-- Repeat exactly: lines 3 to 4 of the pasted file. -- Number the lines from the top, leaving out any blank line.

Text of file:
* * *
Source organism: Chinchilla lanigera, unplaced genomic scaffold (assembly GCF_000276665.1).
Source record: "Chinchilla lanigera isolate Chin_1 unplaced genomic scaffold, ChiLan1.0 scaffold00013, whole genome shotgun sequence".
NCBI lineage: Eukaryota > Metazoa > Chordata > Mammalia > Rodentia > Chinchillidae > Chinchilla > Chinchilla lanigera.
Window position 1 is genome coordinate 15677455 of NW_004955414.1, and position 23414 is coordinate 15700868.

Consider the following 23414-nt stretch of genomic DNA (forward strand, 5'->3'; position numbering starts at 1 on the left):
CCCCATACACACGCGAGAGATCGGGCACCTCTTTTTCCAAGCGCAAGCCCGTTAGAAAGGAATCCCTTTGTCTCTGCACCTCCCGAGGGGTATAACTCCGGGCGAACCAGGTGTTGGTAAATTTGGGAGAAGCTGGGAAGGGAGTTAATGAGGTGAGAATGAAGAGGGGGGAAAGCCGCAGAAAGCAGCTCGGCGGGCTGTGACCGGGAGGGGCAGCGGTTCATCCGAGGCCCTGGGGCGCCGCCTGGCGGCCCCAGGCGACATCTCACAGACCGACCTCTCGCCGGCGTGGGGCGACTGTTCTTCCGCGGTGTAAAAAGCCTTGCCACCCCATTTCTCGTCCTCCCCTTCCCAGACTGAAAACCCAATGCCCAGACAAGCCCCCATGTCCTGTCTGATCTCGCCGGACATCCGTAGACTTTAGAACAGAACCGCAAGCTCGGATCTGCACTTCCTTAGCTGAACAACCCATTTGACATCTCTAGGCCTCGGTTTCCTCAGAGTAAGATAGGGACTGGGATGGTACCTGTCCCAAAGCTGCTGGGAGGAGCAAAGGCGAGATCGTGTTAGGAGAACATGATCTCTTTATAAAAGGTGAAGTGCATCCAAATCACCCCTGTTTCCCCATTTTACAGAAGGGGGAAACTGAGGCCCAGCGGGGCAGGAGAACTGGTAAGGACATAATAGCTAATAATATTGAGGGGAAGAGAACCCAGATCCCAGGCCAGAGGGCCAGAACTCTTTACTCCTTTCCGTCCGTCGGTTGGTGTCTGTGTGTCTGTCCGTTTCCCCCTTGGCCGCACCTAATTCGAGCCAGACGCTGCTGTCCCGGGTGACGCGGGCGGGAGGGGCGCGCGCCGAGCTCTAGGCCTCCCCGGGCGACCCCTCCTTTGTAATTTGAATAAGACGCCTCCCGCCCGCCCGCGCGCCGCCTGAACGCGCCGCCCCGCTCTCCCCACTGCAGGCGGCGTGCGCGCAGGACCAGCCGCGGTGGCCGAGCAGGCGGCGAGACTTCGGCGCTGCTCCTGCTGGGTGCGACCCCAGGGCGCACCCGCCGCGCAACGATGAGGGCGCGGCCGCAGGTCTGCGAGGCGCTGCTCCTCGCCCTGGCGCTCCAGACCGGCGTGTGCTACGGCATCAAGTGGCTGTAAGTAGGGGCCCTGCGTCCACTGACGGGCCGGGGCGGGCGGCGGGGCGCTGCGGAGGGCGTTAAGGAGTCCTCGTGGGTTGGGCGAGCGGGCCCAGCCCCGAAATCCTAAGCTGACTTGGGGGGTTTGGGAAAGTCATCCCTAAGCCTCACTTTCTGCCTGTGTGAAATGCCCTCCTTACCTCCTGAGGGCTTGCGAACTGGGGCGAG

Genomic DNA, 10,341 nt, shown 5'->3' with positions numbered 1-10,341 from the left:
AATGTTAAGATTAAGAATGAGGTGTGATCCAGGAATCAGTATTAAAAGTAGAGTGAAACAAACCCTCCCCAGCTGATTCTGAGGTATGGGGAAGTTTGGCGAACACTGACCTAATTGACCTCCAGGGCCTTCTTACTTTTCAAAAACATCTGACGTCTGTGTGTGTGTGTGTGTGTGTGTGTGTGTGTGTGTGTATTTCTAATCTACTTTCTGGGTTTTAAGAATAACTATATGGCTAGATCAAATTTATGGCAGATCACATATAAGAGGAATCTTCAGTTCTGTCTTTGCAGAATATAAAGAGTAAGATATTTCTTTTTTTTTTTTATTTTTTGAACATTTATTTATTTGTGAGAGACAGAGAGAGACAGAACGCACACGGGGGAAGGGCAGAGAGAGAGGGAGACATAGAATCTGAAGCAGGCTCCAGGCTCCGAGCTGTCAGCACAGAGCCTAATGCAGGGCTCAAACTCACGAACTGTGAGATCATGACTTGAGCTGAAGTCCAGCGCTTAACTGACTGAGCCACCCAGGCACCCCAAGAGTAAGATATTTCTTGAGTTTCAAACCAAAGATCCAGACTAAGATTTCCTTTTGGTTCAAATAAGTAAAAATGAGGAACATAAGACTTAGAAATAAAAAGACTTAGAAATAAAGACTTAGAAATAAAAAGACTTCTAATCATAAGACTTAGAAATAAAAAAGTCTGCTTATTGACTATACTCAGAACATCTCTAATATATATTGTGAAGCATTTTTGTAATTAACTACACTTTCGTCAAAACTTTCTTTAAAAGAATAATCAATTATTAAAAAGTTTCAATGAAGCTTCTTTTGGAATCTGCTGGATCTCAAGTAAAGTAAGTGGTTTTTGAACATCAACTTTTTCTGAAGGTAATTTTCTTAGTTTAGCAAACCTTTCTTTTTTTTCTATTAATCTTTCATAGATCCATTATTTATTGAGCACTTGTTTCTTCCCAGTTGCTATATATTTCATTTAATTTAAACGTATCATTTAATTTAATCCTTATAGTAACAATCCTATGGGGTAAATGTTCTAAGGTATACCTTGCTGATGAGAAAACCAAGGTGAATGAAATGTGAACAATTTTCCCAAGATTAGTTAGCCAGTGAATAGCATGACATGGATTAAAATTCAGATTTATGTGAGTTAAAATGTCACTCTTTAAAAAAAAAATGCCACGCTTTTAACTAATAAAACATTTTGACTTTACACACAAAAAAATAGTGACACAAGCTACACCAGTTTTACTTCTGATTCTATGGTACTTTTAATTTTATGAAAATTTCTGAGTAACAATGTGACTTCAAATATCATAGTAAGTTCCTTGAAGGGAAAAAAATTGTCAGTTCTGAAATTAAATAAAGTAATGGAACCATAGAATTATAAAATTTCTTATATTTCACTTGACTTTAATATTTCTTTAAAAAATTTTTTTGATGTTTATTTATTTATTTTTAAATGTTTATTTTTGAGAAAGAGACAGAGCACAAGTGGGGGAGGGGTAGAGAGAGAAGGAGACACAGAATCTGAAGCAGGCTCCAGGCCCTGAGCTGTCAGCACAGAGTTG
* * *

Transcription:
NCBI lineage: Eukaryota > Metazoa > Chordata > Mammalia > Rodentia > Chinchillidae > Chinchilla > Chinchilla lanigera.
Window position 1 is genome coordinate 15677455 of NW_004955414.1, and position 23414 is coordinate 15700868.